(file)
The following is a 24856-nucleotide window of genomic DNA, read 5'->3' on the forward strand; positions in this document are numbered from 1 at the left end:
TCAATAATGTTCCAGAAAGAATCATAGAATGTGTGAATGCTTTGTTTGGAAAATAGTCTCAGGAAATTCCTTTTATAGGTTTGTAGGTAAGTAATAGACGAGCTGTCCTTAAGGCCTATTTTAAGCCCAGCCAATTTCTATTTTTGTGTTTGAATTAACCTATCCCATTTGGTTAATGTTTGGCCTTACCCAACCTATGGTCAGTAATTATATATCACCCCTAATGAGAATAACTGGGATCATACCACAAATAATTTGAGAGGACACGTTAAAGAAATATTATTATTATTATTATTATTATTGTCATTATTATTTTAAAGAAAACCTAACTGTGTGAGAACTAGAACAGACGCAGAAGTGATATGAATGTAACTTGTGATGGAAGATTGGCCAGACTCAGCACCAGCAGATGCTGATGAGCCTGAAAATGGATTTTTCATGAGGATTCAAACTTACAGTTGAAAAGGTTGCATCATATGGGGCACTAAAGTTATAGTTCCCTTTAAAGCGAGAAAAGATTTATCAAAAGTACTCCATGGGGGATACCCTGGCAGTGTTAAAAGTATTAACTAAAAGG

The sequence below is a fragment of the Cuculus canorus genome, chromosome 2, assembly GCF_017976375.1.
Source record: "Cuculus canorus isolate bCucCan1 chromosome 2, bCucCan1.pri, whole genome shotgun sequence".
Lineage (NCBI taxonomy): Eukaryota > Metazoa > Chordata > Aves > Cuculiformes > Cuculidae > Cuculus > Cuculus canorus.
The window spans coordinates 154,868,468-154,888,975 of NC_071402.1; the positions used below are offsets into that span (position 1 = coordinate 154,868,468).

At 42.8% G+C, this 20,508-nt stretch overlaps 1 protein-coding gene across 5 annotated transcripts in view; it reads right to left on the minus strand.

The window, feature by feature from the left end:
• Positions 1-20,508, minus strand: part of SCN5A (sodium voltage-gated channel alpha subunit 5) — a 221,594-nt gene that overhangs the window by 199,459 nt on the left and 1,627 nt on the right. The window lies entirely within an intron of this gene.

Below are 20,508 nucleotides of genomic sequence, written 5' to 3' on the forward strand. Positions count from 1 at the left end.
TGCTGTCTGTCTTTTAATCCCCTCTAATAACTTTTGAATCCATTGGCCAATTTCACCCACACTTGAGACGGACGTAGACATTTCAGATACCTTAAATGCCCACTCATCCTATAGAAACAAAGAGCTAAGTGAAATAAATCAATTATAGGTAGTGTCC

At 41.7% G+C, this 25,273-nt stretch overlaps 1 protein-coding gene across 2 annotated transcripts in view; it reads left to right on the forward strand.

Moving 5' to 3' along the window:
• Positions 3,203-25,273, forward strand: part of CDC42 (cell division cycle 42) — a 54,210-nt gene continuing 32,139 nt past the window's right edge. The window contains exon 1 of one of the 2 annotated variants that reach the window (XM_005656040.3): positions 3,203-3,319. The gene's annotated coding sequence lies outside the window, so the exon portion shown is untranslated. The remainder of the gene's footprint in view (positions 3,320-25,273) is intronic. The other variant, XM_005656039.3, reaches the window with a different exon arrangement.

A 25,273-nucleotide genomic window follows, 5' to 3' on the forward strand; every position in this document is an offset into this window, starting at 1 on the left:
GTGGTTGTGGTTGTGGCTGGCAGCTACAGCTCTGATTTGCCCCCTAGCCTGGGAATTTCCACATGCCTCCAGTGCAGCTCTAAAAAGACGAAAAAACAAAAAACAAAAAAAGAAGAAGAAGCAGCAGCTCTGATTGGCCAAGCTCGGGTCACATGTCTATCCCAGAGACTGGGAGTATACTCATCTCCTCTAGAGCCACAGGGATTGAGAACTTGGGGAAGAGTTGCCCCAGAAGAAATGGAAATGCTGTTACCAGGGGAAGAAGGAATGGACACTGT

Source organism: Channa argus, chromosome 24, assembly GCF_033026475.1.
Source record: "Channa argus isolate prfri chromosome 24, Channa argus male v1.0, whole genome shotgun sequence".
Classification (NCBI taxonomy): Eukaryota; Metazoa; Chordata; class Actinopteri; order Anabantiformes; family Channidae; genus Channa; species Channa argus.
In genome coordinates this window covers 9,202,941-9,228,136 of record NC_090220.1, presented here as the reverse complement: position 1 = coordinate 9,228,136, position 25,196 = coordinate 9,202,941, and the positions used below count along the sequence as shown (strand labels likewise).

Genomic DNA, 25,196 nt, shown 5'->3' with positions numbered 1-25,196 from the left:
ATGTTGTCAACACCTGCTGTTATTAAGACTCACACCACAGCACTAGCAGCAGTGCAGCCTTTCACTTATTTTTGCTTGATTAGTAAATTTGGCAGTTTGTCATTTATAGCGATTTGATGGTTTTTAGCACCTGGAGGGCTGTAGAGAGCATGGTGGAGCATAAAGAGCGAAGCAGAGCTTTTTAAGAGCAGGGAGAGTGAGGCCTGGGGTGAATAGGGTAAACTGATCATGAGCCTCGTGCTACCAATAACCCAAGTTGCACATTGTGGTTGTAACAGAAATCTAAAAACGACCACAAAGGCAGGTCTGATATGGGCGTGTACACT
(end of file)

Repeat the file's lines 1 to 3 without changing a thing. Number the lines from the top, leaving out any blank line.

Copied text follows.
The following is a 24856-nucleotide window of genomic DNA, read 5'->3' on the forward strand; positions in this document are numbered from 1 at the left end:
TCAATAATGTTCCAGAAAGAATCATAGAATGTGTGAATGCTTTGTTTGGAAAATAGTCTCAGGAAATTCCTTTTATAGGTTTGTAGGTAAGTAATAGACGAGCTGTCCTTAAGGCCTATTTTAAGCCCAGCCAATTTCTATTTTTGTGTTTGAATTAACCTATCCCATTTGGTTAATGTTTGGCCTTACCCAACCTATGGTCAGTAATTATATATCACCCCTAATGAGAATAACTGGGATCATACCACAAATAATTTGAGAGGACACGTTAAAGAAATATTATTATTATTATTATTATTATTGTCATTATTATTTTAAAGAAAACCTAACTGTGTGAGAACTAGAACAGACGCAGAAGTGATATGAATGTAACTTGTGATGGAAGATTGGCCAGACTCAGCACCAGCAGATGCTGATGAGCCTGAAAATGGATTTTTCATGAGGATTCAAACTTACAGTTGAAAAGGTTGCATCATATGGGGCACTAAAGTTATAGTTCCCTTTAAAGCGAGAAAAGATTTATCAAAAGTACTCCATGGGGGATACCCTGGCAGTGTTAAAAGTATTAACTAAAAGG

The sequence below is a fragment of the Cuculus canorus genome, chromosome 2, assembly GCF_017976375.1.